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For some sizing project, I need to find out the byte size of the results returned by all distinct SQL queries executed in an Oracle db. Any suggestions?

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1 Answer 1

  1. What constitutes a "distinct SQL query"? If I have a SQL statement

    SELECT ename
    FROM emp
    WHERE empno = :1
    

    which is executed 1000 times with 1000 different bind variable values, does that count as 1 distinct SQL query? Or 1000? If that same query was executed 200 times with the same bind variable value, does that count as 1 distinct SQL query? Or 200?

  2. Are you counting recursive SQL? SQL generated by background processes and jobs?

  3. What are you attempting to size that would depend on the total size of the results returned from all SQL statements. That doesn't seem like a sensible metric. Since we're talking about a database hosting company, are you sure that they're not looking for reasonable metrics like how much CPU you're using, how much I/O you're doing, how much RAM you're consuming, how much data you're transferring over the network, etc.?

I cannot fathom, for example, how you would possibly handle capacity planning for a database knowing that query 1 returns 10 bytes of data on average per execution. It makes far more sense to ask how much work that query has to do to produce its results, how much of the data has to be sent over the network, etc. And it makes far more sense to get aggregate data (say, CPU usage during the peak snapshot interval) rather than trying to get data for each SQL statement.

If you really wanted to, assuming you're licensed to use the AWR, I suppose you could query DBA_HIST_SQLSTAT to compute the average number of fetches per execution for a given SQL_ID, get the text from DBA_HIST_SQLTEXT to get the text of the SQL statement, write a bit of code using DBMS_SQL to parse the query and describe the results to determine the maximum size of a single row of the result and multiply by the average number of rows fetched per execution to get the number of bytes fetched per execution for each distinct SQL statement. That's a pretty hefty amount of effort for some metrics that don't seem particularly useful but it's definitely possible.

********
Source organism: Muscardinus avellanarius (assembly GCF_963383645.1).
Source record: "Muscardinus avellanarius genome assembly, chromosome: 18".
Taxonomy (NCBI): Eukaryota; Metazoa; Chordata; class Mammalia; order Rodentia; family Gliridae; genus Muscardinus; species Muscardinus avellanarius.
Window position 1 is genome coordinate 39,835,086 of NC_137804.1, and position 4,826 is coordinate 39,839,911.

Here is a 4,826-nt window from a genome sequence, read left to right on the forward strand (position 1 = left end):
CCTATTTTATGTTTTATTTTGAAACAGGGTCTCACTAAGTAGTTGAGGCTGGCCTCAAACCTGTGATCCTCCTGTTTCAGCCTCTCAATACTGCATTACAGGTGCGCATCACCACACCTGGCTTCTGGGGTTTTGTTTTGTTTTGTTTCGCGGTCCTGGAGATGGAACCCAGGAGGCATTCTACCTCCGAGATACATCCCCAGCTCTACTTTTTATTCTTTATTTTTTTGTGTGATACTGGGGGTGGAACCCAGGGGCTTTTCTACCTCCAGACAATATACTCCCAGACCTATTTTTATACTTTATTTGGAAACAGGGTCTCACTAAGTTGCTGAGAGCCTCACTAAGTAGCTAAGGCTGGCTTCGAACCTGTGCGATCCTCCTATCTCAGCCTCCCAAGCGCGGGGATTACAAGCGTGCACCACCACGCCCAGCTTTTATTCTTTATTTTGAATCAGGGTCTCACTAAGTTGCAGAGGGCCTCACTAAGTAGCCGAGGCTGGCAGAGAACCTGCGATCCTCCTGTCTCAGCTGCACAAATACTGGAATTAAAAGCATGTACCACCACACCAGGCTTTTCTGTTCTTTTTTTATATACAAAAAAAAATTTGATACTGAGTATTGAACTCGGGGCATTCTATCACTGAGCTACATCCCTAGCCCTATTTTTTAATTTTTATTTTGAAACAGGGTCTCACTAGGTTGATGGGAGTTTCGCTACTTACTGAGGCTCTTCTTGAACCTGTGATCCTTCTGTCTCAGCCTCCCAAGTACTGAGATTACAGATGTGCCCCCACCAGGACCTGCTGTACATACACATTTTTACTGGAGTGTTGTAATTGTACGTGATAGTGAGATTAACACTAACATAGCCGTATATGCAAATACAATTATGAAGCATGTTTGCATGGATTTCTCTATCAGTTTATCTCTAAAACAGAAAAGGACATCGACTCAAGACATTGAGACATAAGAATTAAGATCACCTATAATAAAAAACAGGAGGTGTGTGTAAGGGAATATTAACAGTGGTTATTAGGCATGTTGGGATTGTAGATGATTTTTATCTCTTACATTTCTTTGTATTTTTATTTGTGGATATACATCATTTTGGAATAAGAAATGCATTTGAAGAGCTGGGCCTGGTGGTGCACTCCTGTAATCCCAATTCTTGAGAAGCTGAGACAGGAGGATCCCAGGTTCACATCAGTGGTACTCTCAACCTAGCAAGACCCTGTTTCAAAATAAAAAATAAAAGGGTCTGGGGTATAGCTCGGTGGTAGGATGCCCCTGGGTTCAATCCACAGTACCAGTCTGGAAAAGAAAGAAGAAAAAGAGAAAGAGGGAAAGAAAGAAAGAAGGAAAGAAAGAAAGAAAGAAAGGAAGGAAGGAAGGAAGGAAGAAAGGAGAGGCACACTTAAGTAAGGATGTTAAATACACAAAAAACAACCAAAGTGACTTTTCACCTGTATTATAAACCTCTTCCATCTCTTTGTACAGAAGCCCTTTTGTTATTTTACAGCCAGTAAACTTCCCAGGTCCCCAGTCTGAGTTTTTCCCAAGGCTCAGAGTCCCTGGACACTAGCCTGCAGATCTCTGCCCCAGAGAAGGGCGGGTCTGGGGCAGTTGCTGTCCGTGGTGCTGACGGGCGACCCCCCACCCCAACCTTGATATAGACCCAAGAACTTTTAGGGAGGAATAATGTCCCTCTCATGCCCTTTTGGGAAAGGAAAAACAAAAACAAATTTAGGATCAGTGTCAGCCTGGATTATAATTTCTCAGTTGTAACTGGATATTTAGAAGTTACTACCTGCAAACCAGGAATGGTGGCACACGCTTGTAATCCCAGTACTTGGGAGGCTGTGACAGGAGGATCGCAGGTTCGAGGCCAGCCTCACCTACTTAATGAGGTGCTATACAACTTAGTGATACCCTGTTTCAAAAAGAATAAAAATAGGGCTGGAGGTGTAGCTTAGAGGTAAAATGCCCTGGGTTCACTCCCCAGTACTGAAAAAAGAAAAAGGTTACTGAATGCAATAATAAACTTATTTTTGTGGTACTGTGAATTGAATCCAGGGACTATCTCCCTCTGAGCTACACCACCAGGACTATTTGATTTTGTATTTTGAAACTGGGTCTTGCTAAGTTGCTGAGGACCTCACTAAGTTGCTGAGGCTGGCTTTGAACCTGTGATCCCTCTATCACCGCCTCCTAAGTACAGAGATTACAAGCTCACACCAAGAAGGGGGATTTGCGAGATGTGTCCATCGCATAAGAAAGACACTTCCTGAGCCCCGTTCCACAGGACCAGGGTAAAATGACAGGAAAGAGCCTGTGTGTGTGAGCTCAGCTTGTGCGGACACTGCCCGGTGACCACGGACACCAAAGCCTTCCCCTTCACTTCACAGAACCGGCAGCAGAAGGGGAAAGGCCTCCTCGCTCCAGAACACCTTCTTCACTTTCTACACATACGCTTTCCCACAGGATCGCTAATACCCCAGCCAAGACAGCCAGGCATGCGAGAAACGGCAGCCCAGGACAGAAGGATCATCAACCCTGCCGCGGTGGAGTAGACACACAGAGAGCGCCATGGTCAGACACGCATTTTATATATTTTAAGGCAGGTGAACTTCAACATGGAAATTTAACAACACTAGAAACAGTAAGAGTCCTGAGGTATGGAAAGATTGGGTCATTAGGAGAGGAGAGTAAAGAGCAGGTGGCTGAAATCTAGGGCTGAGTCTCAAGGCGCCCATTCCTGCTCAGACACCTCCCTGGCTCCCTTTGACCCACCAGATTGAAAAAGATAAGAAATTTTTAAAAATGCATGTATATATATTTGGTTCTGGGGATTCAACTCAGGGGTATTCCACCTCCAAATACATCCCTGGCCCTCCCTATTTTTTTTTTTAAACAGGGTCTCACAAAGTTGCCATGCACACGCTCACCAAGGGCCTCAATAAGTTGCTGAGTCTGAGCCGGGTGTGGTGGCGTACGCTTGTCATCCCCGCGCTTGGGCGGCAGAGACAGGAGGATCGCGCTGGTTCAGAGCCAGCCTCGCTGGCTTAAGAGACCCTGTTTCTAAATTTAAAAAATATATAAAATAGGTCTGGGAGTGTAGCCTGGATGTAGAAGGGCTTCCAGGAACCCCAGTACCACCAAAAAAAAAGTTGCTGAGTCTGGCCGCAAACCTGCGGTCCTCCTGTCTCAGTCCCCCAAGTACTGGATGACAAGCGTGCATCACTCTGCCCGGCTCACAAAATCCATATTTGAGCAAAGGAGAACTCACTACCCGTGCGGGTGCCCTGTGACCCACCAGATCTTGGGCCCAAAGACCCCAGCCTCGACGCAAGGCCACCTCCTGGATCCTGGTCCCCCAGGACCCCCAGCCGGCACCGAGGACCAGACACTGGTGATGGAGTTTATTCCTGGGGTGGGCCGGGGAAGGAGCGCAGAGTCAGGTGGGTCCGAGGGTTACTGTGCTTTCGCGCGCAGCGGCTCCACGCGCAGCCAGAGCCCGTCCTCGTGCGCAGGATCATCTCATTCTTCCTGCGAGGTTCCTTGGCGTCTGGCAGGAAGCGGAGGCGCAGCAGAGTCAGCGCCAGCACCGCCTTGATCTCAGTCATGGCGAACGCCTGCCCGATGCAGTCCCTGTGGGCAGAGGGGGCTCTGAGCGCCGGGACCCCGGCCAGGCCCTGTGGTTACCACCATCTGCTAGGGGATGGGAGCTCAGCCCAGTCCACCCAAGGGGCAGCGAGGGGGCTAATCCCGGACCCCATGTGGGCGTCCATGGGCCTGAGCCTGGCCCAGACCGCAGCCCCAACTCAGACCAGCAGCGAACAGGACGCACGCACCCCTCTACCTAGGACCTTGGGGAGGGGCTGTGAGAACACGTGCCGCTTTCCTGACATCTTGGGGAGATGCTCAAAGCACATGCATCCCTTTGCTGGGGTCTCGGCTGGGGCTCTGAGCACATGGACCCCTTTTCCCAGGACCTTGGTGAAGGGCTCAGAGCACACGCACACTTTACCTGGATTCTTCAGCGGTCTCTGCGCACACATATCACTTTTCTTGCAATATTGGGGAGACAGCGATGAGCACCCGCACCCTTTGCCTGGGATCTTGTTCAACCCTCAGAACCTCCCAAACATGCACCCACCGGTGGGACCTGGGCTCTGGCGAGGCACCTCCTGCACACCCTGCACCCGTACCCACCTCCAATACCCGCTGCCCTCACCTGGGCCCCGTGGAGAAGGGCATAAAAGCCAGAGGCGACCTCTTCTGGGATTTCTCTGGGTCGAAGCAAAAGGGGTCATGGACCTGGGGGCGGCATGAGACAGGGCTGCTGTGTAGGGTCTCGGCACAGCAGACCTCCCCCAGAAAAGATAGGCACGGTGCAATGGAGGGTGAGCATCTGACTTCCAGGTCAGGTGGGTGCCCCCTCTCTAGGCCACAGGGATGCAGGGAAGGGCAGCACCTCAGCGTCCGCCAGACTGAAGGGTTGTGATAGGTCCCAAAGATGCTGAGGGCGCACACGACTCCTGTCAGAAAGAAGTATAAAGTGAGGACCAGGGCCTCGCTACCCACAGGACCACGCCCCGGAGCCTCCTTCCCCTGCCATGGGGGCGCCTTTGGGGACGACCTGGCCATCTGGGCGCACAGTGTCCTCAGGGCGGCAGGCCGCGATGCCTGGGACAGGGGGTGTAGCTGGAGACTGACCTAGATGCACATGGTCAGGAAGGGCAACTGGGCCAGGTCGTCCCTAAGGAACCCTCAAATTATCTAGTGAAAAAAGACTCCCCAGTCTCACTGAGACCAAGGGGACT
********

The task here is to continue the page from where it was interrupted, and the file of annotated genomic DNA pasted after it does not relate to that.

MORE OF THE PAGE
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which is executed 1000 times with 1000 different bind variable values, does that count as 1 distinct SQL query? Or 1000? If that same query was executed 200 times with the same bind variable value, does that count as 1 distinct SQL query? Or 200? –  Venu Jan 10 '12 at 21:29
    
@Venu - Sorry, I'm not sure I understand. It looks like you copied some of the questions that I'm asking you. But I don't see any answers. –  Justin Cave Jan 10 '12 at 21:33
    
a) This counts as 1 query b) No c) This is required by a service that we are planning to use. This service will do its capacity planning based on this. –  Venu Jan 10 '12 at 21:35
    
@Venu - So, in both cases, regardless of the number of executions and the number of different bind variable values, it counts as a single distinct SQL statement? If the query returns 0 bytes for some bind variable values and 1 GB for other bind variable values, what byte size do you want? What sort of service are we talking about? If you're talking about a database hosting service, perhaps they really want the total amount of data being sent over the network to and from the database (which is a completely different question than what you asked)? –  Justin Cave Jan 10 '12 at 21:40
    
Yeah, I'm counting it as one SQL statement. Yeah, you are right in pointing out that byte size might be different depending upon the bind variables. My assumption is that the result-set would not be not very different for valid scenarios. I can take an avg size and use that . Yeah its a in-house DB hosting service, where they want to use this data to see what can be the peak load and volume on an hourly basis. I was hoping that there is some v$* table where oracle stores this kinds of info and I can query it for getting the byte size. Thank you. –  Venu Jan 10 '12 at 22:35

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